This research investigates financial incentives in publicly provided health care in three projects. The first two projects study how to design health insurance markets to provide insurance plans with incentives to raise quality and reduce costs. Specifically, the investigator examines market distortions -- such as adverse selection and market power -- and potential corrective policies in the Medicare Advantage (MA) and Affordable Care Act (ACA) markets. The third project studies how to design financial incentives for medical providers to efficiently supply health care, focusing on the case of Medicare payments for Long Term Care Hospitals.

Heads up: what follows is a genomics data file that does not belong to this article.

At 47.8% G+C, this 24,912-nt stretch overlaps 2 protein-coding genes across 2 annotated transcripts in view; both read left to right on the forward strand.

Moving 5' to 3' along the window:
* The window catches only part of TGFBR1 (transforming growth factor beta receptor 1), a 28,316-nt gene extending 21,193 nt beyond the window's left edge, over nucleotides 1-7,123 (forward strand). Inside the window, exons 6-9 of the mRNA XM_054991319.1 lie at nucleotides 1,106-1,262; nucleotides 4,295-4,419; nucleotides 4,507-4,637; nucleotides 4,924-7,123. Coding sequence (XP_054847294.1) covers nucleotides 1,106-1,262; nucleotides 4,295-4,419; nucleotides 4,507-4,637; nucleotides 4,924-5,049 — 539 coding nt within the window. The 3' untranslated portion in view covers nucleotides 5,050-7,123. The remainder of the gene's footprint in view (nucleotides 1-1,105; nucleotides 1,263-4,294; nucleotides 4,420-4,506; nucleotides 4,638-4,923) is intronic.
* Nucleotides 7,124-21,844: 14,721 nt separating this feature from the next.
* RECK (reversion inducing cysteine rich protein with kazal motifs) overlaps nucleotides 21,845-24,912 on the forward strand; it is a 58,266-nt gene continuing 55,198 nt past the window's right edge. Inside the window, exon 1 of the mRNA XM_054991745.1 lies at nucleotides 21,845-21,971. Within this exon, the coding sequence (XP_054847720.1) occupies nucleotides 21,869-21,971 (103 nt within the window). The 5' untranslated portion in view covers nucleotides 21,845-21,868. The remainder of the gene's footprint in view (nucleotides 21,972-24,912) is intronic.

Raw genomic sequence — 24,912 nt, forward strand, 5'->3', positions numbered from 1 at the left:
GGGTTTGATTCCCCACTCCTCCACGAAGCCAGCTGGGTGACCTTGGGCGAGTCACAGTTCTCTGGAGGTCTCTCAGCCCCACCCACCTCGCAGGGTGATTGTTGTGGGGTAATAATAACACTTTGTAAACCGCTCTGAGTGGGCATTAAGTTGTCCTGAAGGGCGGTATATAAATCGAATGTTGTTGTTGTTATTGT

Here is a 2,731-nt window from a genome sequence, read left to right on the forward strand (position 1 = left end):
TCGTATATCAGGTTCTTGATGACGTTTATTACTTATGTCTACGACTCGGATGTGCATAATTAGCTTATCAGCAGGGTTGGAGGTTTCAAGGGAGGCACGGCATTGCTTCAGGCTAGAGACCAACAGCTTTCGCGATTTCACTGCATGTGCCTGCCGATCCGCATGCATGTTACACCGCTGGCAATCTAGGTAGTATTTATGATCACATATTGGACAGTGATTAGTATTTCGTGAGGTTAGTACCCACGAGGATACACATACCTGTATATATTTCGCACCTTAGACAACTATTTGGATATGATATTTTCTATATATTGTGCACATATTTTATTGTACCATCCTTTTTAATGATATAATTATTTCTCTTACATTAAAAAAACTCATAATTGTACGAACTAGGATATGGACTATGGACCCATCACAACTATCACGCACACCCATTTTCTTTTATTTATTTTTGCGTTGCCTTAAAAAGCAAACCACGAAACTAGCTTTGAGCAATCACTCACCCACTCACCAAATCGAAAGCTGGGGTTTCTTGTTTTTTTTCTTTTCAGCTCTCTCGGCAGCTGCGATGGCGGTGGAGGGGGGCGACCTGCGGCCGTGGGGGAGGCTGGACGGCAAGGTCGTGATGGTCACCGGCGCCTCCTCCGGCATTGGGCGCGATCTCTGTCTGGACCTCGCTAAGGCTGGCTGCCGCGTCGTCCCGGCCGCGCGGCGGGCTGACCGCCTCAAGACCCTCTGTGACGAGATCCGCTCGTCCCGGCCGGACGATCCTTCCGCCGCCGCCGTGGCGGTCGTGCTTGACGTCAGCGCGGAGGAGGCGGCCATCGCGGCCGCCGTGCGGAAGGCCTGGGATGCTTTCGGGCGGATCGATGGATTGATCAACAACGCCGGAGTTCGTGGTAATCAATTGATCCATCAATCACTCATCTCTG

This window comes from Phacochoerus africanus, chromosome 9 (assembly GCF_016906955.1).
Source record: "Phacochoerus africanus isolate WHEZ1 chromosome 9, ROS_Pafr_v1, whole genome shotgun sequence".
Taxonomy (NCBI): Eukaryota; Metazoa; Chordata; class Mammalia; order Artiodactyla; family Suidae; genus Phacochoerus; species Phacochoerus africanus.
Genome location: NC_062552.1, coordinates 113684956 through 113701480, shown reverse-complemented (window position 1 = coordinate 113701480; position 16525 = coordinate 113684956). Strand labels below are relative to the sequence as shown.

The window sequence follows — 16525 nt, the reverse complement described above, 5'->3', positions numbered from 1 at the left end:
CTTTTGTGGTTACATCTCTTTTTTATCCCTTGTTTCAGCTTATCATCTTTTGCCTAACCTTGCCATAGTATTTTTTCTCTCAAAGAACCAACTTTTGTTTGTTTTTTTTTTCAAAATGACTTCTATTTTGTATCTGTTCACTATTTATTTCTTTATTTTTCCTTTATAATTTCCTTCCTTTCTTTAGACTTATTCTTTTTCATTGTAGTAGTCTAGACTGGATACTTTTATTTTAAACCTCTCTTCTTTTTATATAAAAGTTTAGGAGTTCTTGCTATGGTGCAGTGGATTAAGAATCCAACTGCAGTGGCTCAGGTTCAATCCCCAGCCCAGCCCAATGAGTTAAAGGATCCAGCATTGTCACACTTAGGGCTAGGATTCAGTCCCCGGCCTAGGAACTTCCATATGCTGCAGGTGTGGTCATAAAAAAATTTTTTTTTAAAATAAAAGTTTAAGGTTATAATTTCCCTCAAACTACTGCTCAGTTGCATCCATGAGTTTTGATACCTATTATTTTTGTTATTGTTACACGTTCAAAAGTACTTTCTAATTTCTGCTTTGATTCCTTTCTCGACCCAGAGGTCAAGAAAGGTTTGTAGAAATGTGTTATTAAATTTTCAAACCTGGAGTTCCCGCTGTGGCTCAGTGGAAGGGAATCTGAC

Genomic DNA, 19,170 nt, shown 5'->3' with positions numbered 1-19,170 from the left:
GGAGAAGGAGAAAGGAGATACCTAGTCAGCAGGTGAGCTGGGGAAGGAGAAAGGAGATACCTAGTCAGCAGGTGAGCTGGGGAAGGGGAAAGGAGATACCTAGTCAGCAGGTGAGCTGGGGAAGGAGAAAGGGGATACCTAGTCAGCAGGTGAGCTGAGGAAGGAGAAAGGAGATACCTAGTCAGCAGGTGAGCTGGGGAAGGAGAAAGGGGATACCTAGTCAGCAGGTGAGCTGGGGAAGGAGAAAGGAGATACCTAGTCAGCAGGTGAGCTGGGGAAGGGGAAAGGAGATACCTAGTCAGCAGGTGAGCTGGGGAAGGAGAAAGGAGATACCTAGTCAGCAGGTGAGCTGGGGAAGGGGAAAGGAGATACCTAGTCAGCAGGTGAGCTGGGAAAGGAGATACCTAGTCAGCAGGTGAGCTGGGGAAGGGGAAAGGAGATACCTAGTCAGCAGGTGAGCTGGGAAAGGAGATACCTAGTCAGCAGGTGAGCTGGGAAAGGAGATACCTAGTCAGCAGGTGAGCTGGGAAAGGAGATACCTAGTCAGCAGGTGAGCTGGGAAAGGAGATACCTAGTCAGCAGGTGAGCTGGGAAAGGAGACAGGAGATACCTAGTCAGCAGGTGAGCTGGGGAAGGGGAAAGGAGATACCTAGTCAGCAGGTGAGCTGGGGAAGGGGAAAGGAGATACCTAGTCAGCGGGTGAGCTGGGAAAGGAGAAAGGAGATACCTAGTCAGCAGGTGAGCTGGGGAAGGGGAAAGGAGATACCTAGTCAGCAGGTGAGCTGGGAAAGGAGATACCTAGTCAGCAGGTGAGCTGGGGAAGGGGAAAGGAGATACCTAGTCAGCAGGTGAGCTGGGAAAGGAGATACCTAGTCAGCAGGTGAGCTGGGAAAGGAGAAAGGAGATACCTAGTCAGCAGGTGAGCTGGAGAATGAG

This research uses rich micro-data and quasi-experimental variation in contract terms. The first project on MA uses costs and utilization data from State Inpatient Databases and mortality data from the Medicare denominator file. The investigator further exploits difference-in-differences variations in MA coverage generated by the Benefits Improvement and Protection Act of 2000 and studies the utilization and mortality effects of MA coverage. The second project on the ACA markets estimates the degree of selection using claims-level data from the Health Care Cost Institute and research designs that exploit (i) the variation in enrollment stemming from the heterogeneous effect of the ACA across geographic areas and age groups, and (ii) the variation in premiums caused by idiosyncrasies in the age-rating formula. The third project on provider incentives exploits a large "jump" in payments to Long Term Care Hospitals to estimate the effect of financial incentives on patient treatment patterns, government costs, and patient health using Medicare claims data. Using this variation, the investigator estimates a dynamic model of provider behavior to quantify the importance of financial incentives and estimate the consequences of counterfactual financial contracts.